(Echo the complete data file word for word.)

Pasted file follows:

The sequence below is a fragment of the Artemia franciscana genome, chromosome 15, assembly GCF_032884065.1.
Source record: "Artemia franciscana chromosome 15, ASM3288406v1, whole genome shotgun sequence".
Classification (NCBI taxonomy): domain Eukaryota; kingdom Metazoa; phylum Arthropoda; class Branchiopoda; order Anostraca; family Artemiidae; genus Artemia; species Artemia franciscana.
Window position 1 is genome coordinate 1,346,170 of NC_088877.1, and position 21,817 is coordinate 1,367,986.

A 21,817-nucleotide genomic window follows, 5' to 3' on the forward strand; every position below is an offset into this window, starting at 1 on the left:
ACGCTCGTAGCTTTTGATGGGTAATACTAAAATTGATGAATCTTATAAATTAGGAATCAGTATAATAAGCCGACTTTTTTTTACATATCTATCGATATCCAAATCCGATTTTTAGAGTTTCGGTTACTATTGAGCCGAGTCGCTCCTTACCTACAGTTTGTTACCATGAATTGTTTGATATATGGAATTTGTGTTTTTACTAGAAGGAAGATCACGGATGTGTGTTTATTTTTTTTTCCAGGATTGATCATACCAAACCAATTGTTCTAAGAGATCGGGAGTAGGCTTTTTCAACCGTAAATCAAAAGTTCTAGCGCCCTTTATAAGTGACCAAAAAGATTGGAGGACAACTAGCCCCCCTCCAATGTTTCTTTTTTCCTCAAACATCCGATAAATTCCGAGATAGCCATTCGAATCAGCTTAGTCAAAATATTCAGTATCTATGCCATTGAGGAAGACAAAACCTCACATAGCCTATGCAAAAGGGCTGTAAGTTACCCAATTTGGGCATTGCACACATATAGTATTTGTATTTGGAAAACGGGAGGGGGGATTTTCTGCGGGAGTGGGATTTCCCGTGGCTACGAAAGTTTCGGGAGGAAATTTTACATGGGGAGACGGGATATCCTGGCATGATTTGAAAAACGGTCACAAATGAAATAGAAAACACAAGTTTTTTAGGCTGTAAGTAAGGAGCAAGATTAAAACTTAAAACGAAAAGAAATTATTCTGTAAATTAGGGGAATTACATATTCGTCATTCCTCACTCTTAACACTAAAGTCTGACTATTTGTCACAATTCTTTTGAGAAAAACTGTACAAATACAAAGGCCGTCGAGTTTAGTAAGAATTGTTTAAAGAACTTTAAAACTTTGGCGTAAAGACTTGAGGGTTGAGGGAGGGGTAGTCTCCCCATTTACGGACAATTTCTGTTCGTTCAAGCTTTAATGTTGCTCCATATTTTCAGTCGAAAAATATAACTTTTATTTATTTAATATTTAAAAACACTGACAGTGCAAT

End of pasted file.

The sequence below is a fragment of the Artemia franciscana genome, chromosome 15, assembly GCF_032884065.1.
Source record: "Artemia franciscana chromosome 15, ASM3288406v1, whole genome shotgun sequence".
Classification (NCBI taxonomy): domain Eukaryota; kingdom Metazoa; phylum Arthropoda; class Branchiopoda; order Anostraca; family Artemiidae; genus Artemia; species Artemia franciscana.
Window position 1 is genome coordinate 1,346,170 of NC_088877.1, and position 21,817 is coordinate 1,367,986.

A 21,817-nucleotide genomic window follows, 5' to 3' on the forward strand; every position below is an offset into this window, starting at 1 on the left:
ACGCTCGTAGCTTTTGATGGGTAATACTAAAATTGATGAATCTTATAAATTAGGAATCAGTATAATAAGCCGACTTTTTTTTACATATCTATCGATATCCAAATCCGATTTTTAGAGTTTCGGTTACTATTGAGCCGAGTCGCTCCTTACCTACAGTTTGTTACCATGAATTGTTTGATATATGGAATTTGTGTTTTTACTAGAAGGAAGATCACGGATGTGTGTTTATTTTTTTTTCCAGGATTGATCATACCAAACCAATTGTTCTAAGAGATCGGGAGTAGGCTTTTTCAACCGTAAATCAAAAGTTCTAGCGCCCTTTATAAGTGACCAAAAAGATTGGAGGACAACTAGCCCCCCTCCAATGTTTCTTTTTTCCTCAAACATCCGATAAATTCCGAGATAGCCATTCGAATCAGCTTAGTCAAAATATTCAGTATCTATGCCATTGAGGAAGACAAAACCTCACATAGCCTATGCAAAAGGGCTGTAAGTTACCCAATTTGGGCATTGCACACATATAGTATTTGTATTTGGAAAACGGGAGGGGGGATTTTCTGCGGGAGTGGGATTTCCCGTGGCTACGAAAGTTTCGGGAGGAAATTTTACATGGGGAGACGGGATATCCTGGCATGATTTGAAAAACGGTCACAAATGAAATAGAAAACACAAGTTTTTTAGGCTGTAAGTAAGGAGCAAGATTAAAACTTAAAACGAAAAGAAATTATTCTGTAAATTAGGGGAATTACATATTCGTCATTCCTCACTCTTAACACTAAAGTCTGACTATTTGTCACAATTCTTTTGAGAAAAACTGTACAAATACAAAGGCCGTCGAGTTTAGTAAGAATTGTTTAAAGAACTTTAAAACTTTGGCGTAAAGACTTGAGGGTTGAGGGAGGGGTAGTCTCCCCATTTACGGACAATTTCTGTTCGTTCAAGCTTTAATGTTGCTCCATATTTTCAGTCGAAAAATATAACTTTTATTTATTTAATATTTAAAAACACTGACAGTGCAAT